I turn the car radio to the local NPR station and the “This I Believe” segment turns my mood from light to bitch-crazy angry.
“Many of us have known friends and loved ones whose minds and mental faculties have slipped away as some form of dementia has tightened its unrelenting grip,” says the NPR announcer. “We know the challenging signs: confusion about time and place, memory lapses, language difficulties, mood changes, isolation. No doubt, this is a painful, agonizing process for nearly everyone caught in its midst. But some of us also find precious, even bright moments as we travel this complicated journey. Jennifer has found just that and shares lessons she’s learned in today’s segment.”
Jennifer tells us about the unexpected pleasures of spending time with her 85-year-old father who had Alzheimer’s. Perky Jennifer tells us about how her family gathered around and helped her dad. How sad it was when they had to move him into a nursing home. How she volunteered at a daycare center for dementia patients after he died, which turned into a whole new career path as a recreational director at a care facility (aka nursing home.)
This has been such a beautiful life-affirming career change for Jennifer. Her Dad would be so proud of her.
Go, Jennifer! You bitch.
If I were on the radio, I would tell my extraordinary caregiver sisters to tune out upbeat, superficial, well-intentioned people and propaganda. It’s more delusional than our husbands’ deteriorating brains. We’re getting through each day. We’re grieving. We’re running a marathon we never trained for.
Here’s what I mean about propaganda.
I recently downloaded brochures from associations about how to deal with a person’s neurological degenerative disease: Alzheimer’s, dementia, Lewy Body Disease, and advanced Parkinson’s Disease.
I read “Finding a More Meaningful Life Through Caregiving,” and find this nugget: “If he is living in 1968, enter into his reality and enjoy it. This isn’t to pacify him. This is an opportunity to communicate and treasure memories out of time?”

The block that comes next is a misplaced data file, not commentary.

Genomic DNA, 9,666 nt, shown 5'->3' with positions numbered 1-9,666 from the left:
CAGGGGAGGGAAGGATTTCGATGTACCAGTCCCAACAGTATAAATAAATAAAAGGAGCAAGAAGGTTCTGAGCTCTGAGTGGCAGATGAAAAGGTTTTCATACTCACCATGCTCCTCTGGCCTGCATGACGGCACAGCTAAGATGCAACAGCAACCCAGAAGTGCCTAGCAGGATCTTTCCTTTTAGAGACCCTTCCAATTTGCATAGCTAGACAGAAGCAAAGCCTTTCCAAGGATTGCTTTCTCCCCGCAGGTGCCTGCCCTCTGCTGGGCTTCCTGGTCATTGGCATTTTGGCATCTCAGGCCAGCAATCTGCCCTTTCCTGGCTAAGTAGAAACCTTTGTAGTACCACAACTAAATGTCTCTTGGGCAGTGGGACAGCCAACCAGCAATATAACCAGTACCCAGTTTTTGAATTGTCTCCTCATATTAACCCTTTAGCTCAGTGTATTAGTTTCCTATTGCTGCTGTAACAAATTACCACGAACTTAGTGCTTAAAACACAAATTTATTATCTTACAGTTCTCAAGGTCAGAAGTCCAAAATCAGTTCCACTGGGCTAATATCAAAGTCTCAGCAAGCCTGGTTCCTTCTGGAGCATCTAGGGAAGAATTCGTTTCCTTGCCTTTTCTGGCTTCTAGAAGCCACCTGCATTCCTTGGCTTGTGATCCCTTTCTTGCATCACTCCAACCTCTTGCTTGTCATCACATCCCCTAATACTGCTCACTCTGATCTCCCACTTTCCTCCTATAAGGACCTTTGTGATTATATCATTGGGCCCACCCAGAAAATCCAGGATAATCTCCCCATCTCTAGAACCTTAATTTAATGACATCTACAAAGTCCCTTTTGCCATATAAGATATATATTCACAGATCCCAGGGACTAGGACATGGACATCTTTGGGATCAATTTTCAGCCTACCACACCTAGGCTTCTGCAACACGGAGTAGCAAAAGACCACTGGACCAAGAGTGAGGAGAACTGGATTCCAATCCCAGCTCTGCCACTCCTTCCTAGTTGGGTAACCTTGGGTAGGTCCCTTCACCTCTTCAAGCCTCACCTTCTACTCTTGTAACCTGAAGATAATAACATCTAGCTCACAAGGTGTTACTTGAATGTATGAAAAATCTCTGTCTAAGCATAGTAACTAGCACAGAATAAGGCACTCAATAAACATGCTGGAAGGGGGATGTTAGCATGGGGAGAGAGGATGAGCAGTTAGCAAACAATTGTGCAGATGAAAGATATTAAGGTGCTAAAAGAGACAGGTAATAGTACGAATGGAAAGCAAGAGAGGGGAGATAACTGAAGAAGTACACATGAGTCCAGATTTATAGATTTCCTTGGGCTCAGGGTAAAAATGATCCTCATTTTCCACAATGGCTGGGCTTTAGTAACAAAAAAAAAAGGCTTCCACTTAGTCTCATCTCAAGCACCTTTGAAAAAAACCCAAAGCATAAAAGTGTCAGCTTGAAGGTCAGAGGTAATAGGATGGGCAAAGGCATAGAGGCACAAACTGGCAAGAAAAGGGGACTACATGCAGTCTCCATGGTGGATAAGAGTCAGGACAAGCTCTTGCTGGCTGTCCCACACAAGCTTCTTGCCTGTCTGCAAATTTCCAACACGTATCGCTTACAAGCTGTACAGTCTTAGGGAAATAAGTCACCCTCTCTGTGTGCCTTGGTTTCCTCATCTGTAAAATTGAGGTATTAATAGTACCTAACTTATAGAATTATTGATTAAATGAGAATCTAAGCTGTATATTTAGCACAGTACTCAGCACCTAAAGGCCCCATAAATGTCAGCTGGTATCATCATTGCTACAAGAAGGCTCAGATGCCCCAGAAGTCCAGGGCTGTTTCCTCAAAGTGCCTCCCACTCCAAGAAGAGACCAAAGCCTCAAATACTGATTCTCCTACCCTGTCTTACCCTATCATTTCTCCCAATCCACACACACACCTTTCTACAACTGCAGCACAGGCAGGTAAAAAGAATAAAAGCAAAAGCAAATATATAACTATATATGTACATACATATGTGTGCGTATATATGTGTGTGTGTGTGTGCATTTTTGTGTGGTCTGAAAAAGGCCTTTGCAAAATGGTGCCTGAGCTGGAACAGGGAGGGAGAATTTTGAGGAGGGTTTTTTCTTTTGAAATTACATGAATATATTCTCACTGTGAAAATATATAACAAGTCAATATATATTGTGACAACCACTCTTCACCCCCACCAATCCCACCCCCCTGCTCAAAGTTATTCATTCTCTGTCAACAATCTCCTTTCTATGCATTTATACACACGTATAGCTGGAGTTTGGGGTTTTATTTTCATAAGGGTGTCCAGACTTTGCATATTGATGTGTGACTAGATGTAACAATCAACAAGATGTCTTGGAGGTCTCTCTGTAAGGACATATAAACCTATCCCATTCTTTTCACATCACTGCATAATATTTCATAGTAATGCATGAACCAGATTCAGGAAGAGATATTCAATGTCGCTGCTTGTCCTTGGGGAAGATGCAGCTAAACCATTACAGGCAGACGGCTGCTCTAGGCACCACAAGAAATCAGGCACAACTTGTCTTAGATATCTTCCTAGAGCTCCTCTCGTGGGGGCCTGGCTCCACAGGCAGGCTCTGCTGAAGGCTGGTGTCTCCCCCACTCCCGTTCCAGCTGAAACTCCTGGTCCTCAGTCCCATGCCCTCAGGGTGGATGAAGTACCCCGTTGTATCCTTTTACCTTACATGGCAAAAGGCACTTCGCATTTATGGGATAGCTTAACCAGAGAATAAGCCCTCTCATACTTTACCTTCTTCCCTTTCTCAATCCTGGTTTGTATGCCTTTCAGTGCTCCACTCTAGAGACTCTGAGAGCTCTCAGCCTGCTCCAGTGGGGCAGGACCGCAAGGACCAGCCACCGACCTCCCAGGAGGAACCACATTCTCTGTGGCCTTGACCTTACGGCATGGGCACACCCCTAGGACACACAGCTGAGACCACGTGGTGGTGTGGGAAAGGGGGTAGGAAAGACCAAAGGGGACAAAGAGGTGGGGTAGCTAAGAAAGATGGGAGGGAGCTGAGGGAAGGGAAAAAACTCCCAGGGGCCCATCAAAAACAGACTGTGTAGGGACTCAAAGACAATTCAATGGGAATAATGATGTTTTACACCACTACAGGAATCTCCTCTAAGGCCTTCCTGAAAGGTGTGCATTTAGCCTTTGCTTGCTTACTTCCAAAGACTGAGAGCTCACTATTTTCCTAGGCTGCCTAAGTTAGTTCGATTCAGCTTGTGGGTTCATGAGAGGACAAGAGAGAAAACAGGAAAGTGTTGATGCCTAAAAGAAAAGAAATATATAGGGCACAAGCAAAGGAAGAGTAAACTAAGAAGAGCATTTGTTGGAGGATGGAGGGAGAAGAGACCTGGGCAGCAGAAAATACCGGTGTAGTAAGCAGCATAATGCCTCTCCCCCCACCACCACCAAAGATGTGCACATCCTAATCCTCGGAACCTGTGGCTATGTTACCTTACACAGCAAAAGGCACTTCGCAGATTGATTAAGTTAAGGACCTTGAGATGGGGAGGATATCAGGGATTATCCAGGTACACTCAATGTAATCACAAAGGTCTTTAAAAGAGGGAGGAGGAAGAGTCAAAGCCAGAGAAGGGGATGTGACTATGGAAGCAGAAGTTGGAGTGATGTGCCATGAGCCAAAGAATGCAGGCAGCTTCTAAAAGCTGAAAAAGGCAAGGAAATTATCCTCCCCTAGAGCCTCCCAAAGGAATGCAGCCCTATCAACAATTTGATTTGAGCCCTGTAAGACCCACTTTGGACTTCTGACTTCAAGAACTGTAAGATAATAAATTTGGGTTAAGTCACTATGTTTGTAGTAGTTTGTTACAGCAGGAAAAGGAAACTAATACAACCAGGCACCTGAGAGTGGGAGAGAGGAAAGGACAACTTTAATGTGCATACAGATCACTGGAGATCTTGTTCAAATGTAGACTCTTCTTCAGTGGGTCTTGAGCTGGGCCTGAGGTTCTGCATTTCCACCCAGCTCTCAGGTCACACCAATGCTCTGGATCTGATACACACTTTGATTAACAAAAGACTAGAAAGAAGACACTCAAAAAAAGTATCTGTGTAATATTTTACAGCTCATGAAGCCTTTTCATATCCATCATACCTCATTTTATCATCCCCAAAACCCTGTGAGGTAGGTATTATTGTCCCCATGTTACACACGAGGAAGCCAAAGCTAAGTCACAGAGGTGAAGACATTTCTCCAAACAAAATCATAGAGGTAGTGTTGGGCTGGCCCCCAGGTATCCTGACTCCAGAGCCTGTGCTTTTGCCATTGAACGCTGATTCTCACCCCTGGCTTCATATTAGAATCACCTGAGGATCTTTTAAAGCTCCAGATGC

Are you kidding me?
Maybe these neurological disease experts are unfamiliar with noise torture. The BBC reported on the effectiveness of playing heavy metal Metallica and the Barney the Dinosaur theme song to torture Iraqi POWs. They found that a person’s brain starts to slide hearing this music over and over.
Try it. Imagine continuously listening to ABBA’s “Dancing Queen” or any type of annoying music you hate. It’s on in the morning when you’re making coffee. It’s on when you’re driving your spouse from one medical appointment to another. It’s on when you’re eating dinner, trying to sleep, or responding to another new medical professional who wants to go over your husband’s long list of medications.
Excuse me, how many times would you like to hear the same two or three treasured memories? 20, 100, every day for 10 years. Forget out of time, I am out of my mind hearing about his time at Hunter Air Force base and how big the NCR computers were back in the day.
Hearing the same 1968 memories is like noise torture. Like I’m a Prisoner of War.
“Treasure memories of time with him.” Yeah, right.
I really should stop reading this booklet. Look at the cheesy photographs of smiling people. It’s hard to believe the guys pictured are losing their minds, that their brain cells are disintegrating. Look at them wearing those crisp, ironed blue oxford shirts, with full heads of styled hair, smiling attentively and looking alert.
Have you been in a neurologist’s waiting room lately? The guys are leaning on their walkers, wearing shirts that snap because buttons are unmanageable. Their faces have blank, vague, emotionless expressions.
This disease is tragic. Do not insult us with cheery and delusional “caregiver tips.” The caregiver sisters are not buying it.
And the wives in the booklet photos? Look at them fawning over their husbands, so patient, all soft edges. Their faces have wrinkles, but they look rested, like they sleep eight hours a night and have no backaches from getting someone twice their size up off the floor after a fall. I used to want to look like Audrey Hepburn did at my age. Now I want to look like one of these caregiver models. (Their hair is such a perfect color, and the bob is blow-dried perfectly. Gorgeous!)
Please, please, caregivers are drowning. Stop the drivel. Don’t tell us to look for the moments of joy. Never tell us how to feel. You have no idea.
We want honest, kind truthtellers, not perky cheerleaders. We want people — especially our physicians and disease experts — to validate what we’re experiencing.
Most of all, we want to know we are not alone.